Rare Blood Donor Registry

Document Type

News Article


In an ethnically diverse country like India, establishing a national rare donor registry is a massive challenge. We aimed to establish a regional rare donor registry at our center by screening the local donor population for rare phenotypes.

Methods: Serological testing of O blood group donors was done using monoclonal antisera from Bio-Rad for 23 different blood group antigens, which include Rh subgroups (C,cE,e), Kell (K,k, Kpa, Kpb), P1, Duffy (Fya, Fyb), Kidd (Jka, Jkb), Lewis (Lea, Leb), Lutheran (Lua, Lub), H, M, N, S and s. We categorized the donors with rare blood phenotypes into two categories. Category-I: High-frequency antigen-negative phenotypes with a prevalence of less than 1% in our study population. Category-II: Multiple common antigen-negative phenotypes with a prevalence of less than 1% in our study population.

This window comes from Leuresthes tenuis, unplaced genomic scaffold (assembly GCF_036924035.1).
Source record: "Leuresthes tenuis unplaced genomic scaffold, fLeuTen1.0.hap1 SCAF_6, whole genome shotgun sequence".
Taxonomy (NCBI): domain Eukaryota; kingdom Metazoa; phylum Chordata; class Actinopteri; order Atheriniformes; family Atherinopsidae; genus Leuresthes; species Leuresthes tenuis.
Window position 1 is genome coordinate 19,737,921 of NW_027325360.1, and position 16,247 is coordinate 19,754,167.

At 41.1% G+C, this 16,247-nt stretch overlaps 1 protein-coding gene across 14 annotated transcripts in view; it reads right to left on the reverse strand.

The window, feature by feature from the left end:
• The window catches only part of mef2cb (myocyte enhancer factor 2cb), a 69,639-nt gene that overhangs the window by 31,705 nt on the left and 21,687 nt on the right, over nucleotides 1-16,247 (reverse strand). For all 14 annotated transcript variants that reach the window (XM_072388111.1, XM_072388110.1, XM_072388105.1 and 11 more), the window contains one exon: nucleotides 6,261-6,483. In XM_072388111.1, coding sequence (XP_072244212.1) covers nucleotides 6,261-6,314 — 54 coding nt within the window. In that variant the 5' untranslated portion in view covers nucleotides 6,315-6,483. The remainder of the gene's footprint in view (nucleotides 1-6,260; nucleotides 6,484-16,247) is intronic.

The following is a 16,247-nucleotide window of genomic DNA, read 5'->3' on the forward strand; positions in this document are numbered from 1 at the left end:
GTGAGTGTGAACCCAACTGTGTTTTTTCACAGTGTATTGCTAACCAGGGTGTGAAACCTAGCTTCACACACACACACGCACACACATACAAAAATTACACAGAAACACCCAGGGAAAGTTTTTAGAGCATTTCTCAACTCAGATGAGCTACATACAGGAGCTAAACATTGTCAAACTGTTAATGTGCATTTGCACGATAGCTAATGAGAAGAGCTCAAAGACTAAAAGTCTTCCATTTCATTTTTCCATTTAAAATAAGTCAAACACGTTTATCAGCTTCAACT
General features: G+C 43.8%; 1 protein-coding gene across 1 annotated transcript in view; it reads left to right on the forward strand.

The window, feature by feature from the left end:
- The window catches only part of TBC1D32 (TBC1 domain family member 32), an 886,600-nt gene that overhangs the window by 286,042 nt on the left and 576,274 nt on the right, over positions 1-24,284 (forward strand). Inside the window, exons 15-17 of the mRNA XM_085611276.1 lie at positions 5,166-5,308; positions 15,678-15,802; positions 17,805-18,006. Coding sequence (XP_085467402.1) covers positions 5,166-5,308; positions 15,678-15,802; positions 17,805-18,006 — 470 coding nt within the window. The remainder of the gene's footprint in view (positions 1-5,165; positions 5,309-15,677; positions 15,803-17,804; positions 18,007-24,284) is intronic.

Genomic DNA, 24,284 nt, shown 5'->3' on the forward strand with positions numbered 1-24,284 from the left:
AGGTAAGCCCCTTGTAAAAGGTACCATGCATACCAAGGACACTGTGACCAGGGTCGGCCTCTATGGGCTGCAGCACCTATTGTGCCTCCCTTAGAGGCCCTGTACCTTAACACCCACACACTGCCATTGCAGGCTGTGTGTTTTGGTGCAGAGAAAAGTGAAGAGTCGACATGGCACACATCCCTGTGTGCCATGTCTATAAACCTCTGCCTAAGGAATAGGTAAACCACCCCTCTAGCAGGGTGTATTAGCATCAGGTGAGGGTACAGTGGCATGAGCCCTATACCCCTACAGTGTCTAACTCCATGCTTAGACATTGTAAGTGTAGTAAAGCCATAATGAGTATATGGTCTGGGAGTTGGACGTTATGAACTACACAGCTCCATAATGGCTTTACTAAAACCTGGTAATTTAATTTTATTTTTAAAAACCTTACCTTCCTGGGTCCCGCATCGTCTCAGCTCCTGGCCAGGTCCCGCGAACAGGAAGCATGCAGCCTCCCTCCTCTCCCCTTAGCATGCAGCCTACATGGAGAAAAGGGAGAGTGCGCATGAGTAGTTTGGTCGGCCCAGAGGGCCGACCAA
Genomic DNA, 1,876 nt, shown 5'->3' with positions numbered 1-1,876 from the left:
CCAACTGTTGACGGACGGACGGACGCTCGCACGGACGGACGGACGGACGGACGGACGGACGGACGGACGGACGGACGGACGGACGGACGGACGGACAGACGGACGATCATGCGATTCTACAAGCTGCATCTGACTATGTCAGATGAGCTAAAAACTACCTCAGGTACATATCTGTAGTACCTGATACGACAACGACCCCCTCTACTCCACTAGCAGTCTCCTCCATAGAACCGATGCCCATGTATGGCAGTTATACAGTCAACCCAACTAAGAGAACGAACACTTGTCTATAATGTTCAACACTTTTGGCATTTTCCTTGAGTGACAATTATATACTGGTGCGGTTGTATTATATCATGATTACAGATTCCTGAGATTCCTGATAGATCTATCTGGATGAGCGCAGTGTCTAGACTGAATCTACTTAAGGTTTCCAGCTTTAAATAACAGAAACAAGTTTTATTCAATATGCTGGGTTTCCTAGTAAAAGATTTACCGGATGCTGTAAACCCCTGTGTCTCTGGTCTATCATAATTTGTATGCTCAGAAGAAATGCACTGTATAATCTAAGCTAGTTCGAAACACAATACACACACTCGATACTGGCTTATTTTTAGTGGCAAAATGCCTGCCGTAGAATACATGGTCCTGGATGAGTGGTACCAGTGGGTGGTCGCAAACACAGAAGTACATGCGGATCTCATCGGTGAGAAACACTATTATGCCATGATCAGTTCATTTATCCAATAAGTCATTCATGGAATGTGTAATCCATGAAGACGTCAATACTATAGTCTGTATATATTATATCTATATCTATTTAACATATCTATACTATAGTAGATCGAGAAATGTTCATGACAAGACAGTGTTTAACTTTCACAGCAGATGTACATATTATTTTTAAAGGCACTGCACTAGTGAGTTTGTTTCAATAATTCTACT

Results: A total of 521 donors with blood group O, meeting the inclusion criteria among a total of 23567 were phenotyped for minor blood group antigens. Out of these, 85.6% (n = 446) were Rh D positive, and 14.4% (n = 75) were Rh D negative. The male-to-female ratio was 9:1. We had identified eight rare phenotypes in category-I and 18 rare phenotypes in Category-II according to the definition adopted in our study. We have noticed a significant decrease in turnaround time in providing rare blood to patients after implementing the registry.

Conclusion: This is a first-of-its-kind rare donor registry established in South India. Establishing a national rare donor registry is the need of the hour in India

Link for the publications related to the work:

  1. https://www.sciencedirect.com/science/article/abs/pii/S0377123721001507?via%3Dihub
  2. https://www.ncbi.nlm.nih.gov/pmc/articles/PMC7184825/
  3. https://onlinelibrary.wiley.com/doi/10.1111/vox.13296

Publication Date

Spring 10-1-2022